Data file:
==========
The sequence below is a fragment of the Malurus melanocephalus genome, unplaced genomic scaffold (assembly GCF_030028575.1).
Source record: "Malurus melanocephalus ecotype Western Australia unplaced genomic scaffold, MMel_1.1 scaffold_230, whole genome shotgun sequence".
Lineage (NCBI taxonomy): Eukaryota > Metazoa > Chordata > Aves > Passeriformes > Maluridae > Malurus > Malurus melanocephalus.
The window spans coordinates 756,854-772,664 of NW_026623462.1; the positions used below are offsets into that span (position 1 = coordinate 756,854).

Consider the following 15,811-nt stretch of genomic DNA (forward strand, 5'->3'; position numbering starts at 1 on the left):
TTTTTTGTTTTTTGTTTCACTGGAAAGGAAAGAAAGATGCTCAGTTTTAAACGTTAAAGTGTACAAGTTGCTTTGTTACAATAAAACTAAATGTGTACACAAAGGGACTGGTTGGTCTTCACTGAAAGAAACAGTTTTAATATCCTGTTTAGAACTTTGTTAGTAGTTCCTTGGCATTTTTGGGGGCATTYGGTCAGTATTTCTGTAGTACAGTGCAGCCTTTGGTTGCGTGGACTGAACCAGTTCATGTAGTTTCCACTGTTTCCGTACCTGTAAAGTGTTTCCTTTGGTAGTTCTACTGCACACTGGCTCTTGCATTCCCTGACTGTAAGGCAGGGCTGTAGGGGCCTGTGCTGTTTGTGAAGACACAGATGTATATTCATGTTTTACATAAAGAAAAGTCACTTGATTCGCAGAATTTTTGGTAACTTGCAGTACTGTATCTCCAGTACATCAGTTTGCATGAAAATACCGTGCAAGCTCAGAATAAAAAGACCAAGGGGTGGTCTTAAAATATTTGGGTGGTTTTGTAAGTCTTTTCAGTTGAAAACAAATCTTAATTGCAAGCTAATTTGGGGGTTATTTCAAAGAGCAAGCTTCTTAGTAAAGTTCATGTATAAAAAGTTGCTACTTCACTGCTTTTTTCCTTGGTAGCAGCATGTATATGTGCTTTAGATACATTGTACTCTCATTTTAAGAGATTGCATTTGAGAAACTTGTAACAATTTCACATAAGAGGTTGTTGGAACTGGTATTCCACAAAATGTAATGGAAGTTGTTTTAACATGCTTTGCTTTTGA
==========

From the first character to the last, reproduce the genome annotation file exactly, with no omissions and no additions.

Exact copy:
The sequence below is a fragment of the Malurus melanocephalus genome, unplaced genomic scaffold (assembly GCF_030028575.1).
Source record: "Malurus melanocephalus ecotype Western Australia unplaced genomic scaffold, MMel_1.1 scaffold_230, whole genome shotgun sequence".
Lineage (NCBI taxonomy): Eukaryota > Metazoa > Chordata > Aves > Passeriformes > Maluridae > Malurus > Malurus melanocephalus.
The window spans coordinates 756,854-772,664 of NW_026623462.1; the positions used below are offsets into that span (position 1 = coordinate 756,854).

Consider the following 15,811-nt stretch of genomic DNA (forward strand, 5'->3'; position numbering starts at 1 on the left):
TTTTTTGTTTTTTGTTTCACTGGAAAGGAAAGAAAGATGCTCAGTTTTAAACGTTAAAGTGTACAAGTTGCTTTGTTACAATAAAACTAAATGTGTACACAAAGGGACTGGTTGGTCTTCACTGAAAGAAACAGTTTTAATATCCTGTTTAGAACTTTGTTAGTAGTTCCTTGGCATTTTTGGGGGCATTYGGTCAGTATTTCTGTAGTACAGTGCAGCCTTTGGTTGCGTGGACTGAACCAGTTCATGTAGTTTCCACTGTTTCCGTACCTGTAAAGTGTTTCCTTTGGTAGTTCTACTGCACACTGGCTCTTGCATTCCCTGACTGTAAGGCAGGGCTGTAGGGGCCTGTGCTGTTTGTGAAGACACAGATGTATATTCATGTTTTACATAAAGAAAAGTCACTTGATTCGCAGAATTTTTGGTAACTTGCAGTACTGTATCTCCAGTACATCAGTTTGCATGAAAATACCGTGCAAGCTCAGAATAAAAAGACCAAGGGGTGGTCTTAAAATATTTGGGTGGTTTTGTAAGTCTTTTCAGTTGAAAACAAATCTTAATTGCAAGCTAATTTGGGGGTTATTTCAAAGAGCAAGCTTCTTAGTAAAGTTCATGTATAAAAAGTTGCTACTTCACTGCTTTTTTCCTTGGTAGCAGCATGTATATGTGCTTTAGATACATTGTACTCTCATTTTAAGAGATTGCATTTGAGAAACTTGTAACAATTTCACATAAGAGGTTGTTGGAACTGGTATTCCACAAAATGTAATGGAAGTTGTTTTAACATGCTTTGCTTTTGA